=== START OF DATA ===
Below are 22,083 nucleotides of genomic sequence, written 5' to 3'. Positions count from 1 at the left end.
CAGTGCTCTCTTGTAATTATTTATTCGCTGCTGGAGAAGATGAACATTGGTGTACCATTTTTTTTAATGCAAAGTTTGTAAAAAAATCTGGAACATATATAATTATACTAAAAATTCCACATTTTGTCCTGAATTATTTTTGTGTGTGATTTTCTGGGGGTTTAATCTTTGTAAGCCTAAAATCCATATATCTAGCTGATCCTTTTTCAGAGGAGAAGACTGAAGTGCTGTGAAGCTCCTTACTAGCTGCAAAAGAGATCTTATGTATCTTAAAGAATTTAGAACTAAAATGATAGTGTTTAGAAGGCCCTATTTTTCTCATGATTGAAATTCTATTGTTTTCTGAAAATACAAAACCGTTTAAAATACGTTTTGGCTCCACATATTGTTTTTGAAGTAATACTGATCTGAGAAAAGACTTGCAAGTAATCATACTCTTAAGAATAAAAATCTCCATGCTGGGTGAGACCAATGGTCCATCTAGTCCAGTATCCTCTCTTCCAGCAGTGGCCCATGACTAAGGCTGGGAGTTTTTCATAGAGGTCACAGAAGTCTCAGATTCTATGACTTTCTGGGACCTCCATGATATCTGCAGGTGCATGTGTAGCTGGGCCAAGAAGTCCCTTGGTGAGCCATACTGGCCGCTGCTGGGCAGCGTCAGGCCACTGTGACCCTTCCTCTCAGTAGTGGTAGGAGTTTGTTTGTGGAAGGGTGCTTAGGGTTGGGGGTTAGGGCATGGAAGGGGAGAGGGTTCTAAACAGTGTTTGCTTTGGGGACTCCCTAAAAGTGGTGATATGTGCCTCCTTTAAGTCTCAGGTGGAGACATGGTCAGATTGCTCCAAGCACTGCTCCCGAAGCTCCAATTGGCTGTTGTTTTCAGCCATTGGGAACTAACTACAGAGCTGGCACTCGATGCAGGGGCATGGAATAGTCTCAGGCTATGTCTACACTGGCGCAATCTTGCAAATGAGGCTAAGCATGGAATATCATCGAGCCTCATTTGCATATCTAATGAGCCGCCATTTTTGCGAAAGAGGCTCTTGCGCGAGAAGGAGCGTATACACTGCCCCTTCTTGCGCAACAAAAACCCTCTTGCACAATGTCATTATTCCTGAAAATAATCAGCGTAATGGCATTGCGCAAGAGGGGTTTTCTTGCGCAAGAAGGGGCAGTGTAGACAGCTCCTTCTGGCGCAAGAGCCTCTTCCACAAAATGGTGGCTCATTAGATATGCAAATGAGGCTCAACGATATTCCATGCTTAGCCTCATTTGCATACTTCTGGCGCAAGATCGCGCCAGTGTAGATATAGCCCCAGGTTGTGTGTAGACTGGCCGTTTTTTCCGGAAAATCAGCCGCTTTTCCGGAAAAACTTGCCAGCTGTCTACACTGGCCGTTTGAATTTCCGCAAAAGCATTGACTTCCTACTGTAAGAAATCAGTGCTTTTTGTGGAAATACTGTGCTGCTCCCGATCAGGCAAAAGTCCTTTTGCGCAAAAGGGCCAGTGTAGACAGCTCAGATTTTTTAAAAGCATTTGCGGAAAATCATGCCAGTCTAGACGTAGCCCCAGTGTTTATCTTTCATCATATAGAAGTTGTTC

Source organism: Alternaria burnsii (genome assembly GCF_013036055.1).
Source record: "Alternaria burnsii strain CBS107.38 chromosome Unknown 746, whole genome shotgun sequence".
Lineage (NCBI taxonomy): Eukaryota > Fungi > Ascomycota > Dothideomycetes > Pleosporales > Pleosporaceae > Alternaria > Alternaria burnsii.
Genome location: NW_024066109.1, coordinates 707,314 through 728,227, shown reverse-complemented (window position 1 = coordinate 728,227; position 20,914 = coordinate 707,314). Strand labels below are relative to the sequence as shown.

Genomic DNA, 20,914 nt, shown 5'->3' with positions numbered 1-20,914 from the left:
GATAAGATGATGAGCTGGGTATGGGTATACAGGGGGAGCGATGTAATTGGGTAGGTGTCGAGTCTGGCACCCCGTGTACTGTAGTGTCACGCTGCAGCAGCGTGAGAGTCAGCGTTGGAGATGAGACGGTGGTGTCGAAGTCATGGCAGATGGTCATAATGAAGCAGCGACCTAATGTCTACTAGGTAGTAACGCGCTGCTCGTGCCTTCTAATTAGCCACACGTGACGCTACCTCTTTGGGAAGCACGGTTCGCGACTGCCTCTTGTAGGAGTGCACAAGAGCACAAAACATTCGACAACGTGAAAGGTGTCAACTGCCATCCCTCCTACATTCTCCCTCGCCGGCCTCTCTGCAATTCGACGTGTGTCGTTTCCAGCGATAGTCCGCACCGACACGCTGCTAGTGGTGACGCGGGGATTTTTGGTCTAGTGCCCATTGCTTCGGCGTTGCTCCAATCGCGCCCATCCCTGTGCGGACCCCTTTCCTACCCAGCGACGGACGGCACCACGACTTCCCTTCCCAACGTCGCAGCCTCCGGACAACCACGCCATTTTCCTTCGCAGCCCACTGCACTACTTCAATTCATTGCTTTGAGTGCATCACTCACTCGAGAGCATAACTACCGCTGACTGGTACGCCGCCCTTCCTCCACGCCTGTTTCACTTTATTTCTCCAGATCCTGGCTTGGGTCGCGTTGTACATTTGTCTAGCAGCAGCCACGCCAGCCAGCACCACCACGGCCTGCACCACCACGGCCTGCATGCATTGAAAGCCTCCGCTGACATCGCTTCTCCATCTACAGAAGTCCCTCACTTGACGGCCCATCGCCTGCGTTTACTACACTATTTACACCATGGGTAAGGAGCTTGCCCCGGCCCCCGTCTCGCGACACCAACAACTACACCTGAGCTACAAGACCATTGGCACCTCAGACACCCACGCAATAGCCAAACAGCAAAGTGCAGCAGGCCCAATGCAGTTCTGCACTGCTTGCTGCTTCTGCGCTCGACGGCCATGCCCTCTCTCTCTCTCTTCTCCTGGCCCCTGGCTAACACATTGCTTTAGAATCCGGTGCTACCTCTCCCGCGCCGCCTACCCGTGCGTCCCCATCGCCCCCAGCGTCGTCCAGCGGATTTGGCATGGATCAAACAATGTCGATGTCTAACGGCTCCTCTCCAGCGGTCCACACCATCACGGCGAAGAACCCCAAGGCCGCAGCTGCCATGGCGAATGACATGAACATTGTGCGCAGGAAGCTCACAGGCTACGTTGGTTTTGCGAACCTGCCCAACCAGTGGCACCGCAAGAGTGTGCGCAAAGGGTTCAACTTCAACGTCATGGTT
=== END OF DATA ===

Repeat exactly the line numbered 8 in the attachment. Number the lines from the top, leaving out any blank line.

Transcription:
GATAAGATGATGAGCTGGGTATGGGTATACAGGGGGAGCGATGTAATTGGGTAGGTGTCGAGTCTGGCACCCCGTGTACTGTAGTGTCACGCTGCAGCAGCGTGAGAGTCAGCGTTGGAGATGAGACGGTGGTGTCGAAGTCATGGCAGATGGTCATAATGAAGCAGCGACCTAATGTCTACTAGGTAGTAACGCGCTGCTCGTGCCTTCTAATTAGCCACACGTGACGCTACCTCTTTGGGAAGCACGGTTCGCGACTGCCTCTTGTAGGAGTGCACAAGAGCACAAAACATTCGACAACGTGAAAGGTGTCAACTGCCATCCCTCCTACATTCTCCCTCGCCGGCCTCTCTGCAATTCGACGTGTGTCGTTTCCAGCGATAGTCCGCACCGACACGCTGCTAGTGGTGACGCGGGGATTTTTGGTCTAGTGCCCATTGCTTCGGCGTTGCTCCAATCGCGCCCATCCCTGTGCGGACCCCTTTCCTACCCAGCGACGGACGGCACCACGACTTCCCTTCCCAACGTCGCAGCCTCCGGACAACCACGCCATTTTCCTTCGCAGCCCACTGCACTACTTCAATTCATTGCTTTGAGTGCATCACTCACTCGAGAGCATAACTACCGCTGACTGGTACGCCGCCCTTCCTCCACGCCTGTTTCACTTTATTTCTCCAGATCCTGGCTTGGGTCGCGTTGTACATTTGTCTAGCAGCAGCCACGCCAGCCAGCACCACCACGGCCTGCACCACCACGGCCTGCATGCATTGAAAGCCTCCGCTGACATCGCTTCTCCATCTACAGAAGTCCCTCACTTGACGGCCCATCGCCTGCGTTTACTACACTATTTACACCATGGGTAAGGAGCTTGCCCCGGCCCCCGTCTCGCGACACCAACAACTACACCTGAGCTACAAGACCATTGGCACCTCAGACACCCACGCAATAGCCAAACAGCAAAGTGCAGCAGGCCCAATGCAGTTCTGCACTGCTTGCTGCTTCTGCGCTCGACGGCCATGCCCTCTCTCTCTCTCTTCTCCTGGCCCCTGGCTAACACATTGCTTTAGAATCCGGTGCTACCTCTCCCGCGCCGCCTACCCGTGCGTCCCCATCGCCCCCAGCGTCGTCCAGCGGATTTGGCATGGATCAAACAATGTCGATGTCTAACGGCTCCTCTCCAGCGGTCCACACCATCACGGCGAAGAACCCCAAGGCCGCAGCTGCCATGGCGAATGACATGAACATTGTGCGCAGGAAGCTCACAGGCTACGTTGGTTTTGCGAACCTGCCCAACCAGTGGCACCGCAAGAGTGTGCGCAAAGGGTTCAACTTCAACGTCATGGTT